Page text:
Sara Kirkland Snider ~ Composer of Music
Biography

Photograph by Willy Somma

Recently deemed “one of the decade’s more gifted, up-and-coming modern classical composers” (Pitchfork) and “a potentially significant voice on the American music landscape” (David Patrick Stearns, Philadelphia Inquirer), composer Sarah Kirkland Snider writes music of direct expression and vivid narrative that has been hailed as “rapturous” (The New York Times), “haunting, piercing melancholy” (The Los Angeles Times), and “strikingly beautiful” (Time Out New York). With an ear for both the structural and the poetic, Snider’s music draws upon a variety of influences to render a nuanced command of immersive storytelling. Of her orchestral song cycle, PenelopePitchfork‘s Jayson Greene proclaimed: “Snider’s music lives in…an increasingly populous inter-genre space that, as of yet, has produced only a few clear, confident voices. Snider is perhaps the most sophisticated of them all.”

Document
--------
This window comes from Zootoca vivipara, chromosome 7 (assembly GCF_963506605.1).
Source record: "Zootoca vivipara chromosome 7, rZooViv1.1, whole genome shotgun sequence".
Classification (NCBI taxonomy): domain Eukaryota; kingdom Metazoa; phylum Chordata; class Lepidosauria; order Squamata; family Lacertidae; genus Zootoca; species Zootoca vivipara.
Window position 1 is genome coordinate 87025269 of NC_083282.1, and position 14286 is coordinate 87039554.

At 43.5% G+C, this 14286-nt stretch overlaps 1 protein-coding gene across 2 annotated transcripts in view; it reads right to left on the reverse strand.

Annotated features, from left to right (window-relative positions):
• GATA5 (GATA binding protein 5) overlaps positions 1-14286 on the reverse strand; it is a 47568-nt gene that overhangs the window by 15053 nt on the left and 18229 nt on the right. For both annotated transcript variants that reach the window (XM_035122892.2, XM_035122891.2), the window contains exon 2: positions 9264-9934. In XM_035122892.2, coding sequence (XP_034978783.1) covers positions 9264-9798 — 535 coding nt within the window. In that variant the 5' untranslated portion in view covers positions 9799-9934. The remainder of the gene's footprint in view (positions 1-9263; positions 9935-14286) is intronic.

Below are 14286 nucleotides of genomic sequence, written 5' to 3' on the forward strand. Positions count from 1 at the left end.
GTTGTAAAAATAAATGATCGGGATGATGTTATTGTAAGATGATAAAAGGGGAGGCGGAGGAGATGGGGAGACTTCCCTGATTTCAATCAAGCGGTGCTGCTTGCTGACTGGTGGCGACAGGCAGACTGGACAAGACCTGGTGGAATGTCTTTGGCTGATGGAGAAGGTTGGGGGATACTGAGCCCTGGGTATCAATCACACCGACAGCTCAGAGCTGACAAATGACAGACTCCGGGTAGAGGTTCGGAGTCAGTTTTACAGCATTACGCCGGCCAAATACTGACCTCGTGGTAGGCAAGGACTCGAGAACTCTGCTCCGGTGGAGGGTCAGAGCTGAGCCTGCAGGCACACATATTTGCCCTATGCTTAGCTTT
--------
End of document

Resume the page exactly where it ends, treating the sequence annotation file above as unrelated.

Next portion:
Snider’s works have been commissioned and performed by some of the most prestigious orchestras, ensembles, and soloists throughout the world, including the San FranciscoDetroit, Indianapolis, and North Carolina Symphonies; the Residentie Orkest Den Haag, St. Paul Chamber Orchestra, and National Arts Centre Orchestra; violinist Anne Akiko Meyers, percussionist Colin Currie, and vocalist Shara Nova (formerly Worden); Ensemble Signal, The KnightsyMusicRoomful of TeethCantus, and the Brooklyn Youth Chorus; and many others. Conductors who have championed her work include Edwin OutwaterAndre dé Ridder, and Rossen Milanov. Her music has been heard in concert halls around the world including Carnegie Hall, Lincoln Center, and the Kennedy Center, and at festivals such as Big EarsBAM Next Wave, Aspen, Ecstatic, Colorado, Cross-linx, SundanceBAM’s Crossing Brooklyn FerryBang On a Can Summer, Liquid Music21C Liederabend, SONiC, New York Festival of Song, and Zurich’s Apples & Olives. Penelope, her song cycle for mezzo and orchestra (or chamber ensemble), has been performed over forty times in the United States and Europe.